There it is again.
That name. That person.
Like a ghost, like a fairytale.
Like a curse.
Chloe looks up at her ceiling, her smile dreamy, her eyes half-lidded. “I don’t think she even realized what she did,” she continues. “I think that’s… that’s the best part of it all. Imagine being so good that you don’t even realize you’ve just saved someone’s life. But then again, I shouldn’t be surprised. It’s Max , after all.”
Rachel hates it, the way Chloe says her name. She inhales a large amount, and lets the smoke spread across her lips like a dragon. But not even the weed helps. If anything, it muddles her mind, and guides it to thoughts of a freckled face, a pair of doe eyes, a sweet voice.
“Our picnic—oh yeah, did I tell you that we were having a picnic? Yeah, so, the picnic was super tense. Max wouldn’t talk to me all day. She was just straight-up pouting, the whole time. My dad thought we had a fight. But, well, once we took her home, Max hugged me, and told me to not be an idiot, and… that was that.”
Chloe pushes herself up, her movements cat-like, her tank-top sleeve falling, revealing her bare, strong shoulder. She eyes Rachel, who’s yet taken another puff.
Rachel should say something. Something to break whatever it is that’s growing between them. No matter how good it is, how good it will be if she lets it.
But then the pads of Chloe’s fingers caresses Rachel’s cheek, down to her jaw, and every word dies on her mouth. Her brain shuts off, and what controls her is the strong thump of her heart, which tells her to let the moment go on.
“You’re perfect,” whispers Chloe, tucking a stray of honey hair behind Rachel’s ears.
“You really are.”
And then Chloe’s mouth is on hers, and Rachel’s back hits the mattress, and they’re kissing, kissing, kissing. Soft, at first. Then harder, harsher, needier. Chloe’s hands are everywhere; she’s greedy, and she’s not shy about it. Rachel prefers it that way. She’s greedy too.
Lips on lips. Teeth on neck. Hand on hip.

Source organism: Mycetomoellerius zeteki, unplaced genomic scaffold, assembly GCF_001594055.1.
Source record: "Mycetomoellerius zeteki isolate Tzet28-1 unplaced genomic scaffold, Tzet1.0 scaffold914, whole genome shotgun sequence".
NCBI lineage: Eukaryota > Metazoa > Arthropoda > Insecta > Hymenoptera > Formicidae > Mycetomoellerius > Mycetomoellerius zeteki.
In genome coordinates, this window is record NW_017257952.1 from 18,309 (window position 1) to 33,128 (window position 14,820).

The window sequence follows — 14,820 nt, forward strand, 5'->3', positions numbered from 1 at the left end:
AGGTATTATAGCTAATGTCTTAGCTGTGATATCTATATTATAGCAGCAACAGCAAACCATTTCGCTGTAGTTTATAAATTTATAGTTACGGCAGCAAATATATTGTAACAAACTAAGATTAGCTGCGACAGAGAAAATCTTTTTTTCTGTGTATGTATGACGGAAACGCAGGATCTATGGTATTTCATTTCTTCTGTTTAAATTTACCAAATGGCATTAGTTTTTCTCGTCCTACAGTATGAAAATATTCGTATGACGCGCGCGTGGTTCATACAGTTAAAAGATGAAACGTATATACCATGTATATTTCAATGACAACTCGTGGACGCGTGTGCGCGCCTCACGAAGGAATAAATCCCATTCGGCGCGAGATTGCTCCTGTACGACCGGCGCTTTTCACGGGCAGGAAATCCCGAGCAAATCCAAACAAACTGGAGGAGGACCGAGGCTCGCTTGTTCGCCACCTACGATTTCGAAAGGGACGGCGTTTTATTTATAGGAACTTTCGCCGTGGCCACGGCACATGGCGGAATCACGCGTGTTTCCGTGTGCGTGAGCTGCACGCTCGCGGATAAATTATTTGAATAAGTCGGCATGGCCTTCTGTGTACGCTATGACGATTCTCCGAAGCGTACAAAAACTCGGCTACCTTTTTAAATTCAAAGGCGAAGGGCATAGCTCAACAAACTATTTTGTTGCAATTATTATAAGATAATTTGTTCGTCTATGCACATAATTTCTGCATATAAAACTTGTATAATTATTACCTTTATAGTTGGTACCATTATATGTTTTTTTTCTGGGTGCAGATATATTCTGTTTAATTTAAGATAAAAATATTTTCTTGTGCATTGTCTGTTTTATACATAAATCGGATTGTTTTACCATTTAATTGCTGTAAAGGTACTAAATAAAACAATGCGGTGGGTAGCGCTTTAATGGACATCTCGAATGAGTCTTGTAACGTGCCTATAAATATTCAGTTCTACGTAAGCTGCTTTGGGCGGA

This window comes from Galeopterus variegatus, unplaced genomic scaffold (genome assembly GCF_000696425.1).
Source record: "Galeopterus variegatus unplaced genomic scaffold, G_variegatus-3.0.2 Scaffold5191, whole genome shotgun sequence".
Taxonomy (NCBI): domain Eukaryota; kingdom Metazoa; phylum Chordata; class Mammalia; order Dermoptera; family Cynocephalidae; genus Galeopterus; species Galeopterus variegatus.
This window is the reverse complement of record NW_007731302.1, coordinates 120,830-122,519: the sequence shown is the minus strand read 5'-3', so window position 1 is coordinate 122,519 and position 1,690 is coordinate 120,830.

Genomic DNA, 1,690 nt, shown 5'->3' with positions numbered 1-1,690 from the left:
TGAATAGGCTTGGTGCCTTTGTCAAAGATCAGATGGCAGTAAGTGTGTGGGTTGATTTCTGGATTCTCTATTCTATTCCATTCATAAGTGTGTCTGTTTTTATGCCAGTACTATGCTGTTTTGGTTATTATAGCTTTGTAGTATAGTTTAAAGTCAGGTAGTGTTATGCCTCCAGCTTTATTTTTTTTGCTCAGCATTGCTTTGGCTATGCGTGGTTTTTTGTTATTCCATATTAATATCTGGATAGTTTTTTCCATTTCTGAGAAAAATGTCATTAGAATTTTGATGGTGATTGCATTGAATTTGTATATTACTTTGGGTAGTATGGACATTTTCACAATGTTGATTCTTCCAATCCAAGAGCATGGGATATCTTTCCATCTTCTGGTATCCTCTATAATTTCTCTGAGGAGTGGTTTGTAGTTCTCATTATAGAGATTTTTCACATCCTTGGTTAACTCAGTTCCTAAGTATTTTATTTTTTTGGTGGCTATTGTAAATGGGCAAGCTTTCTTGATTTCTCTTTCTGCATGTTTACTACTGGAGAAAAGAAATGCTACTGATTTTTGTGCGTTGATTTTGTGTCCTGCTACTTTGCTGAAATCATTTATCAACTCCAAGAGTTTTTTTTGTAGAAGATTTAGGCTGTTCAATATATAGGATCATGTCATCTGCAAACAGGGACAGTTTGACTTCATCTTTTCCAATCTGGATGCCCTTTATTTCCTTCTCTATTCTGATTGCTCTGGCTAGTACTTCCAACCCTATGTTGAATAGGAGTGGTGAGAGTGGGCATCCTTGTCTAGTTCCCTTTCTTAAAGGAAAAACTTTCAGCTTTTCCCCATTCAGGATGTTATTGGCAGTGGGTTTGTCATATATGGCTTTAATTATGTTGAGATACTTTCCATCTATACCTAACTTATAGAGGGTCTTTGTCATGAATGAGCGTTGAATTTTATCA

And then they’re doing more than kissing.
Rachel watches Chloe’s sleeping form—the light frown creating a faint line between her brows, the incomprehensible murmurs she keeps emitting.
The beginnings of hope blooms in Rachel’s chest, like a frail flower that needs special care. She tucks it close to her, lets the warmth seep through her body.
And then, in-between the incoherent sleepy mumbling, Chloe says a name. One single name.
And Rachel’s hope dies before it gets the chance to live.
Chloe wakes up that morning with a grin, giving Rachel sweet morning kisses, then sweeter cuddles to prevent her from leaving.
And after school, Chloe waits in the parking lot, like a knight in leather armor, a cigarette between her teeth.
And at night, Chloe sneaks in through her window, putting on a chaste kiss to Rachel’s cheek before asking her how her day was.
Rachel should stop it. She really should.
Because it’s obvious to everyone but Chloe who Chloe’s true love is; Max. Max Caulfield. Even after years of abandonment, Chloe can never let her go.
And Rachel is her replacement.
She shouldn’t want this. She’s Rachel Amber, she’s nobody’s replacement.
And yet she can't help herself.
With Chloe, she doesn’t mind. Not the heartbreak, not the pain, not the emptiness, nothing. Not even the thought that, no matter how much Chloe loves her, it’ll never compare to the way she loves Max.
No. She doesn’t mind one bit.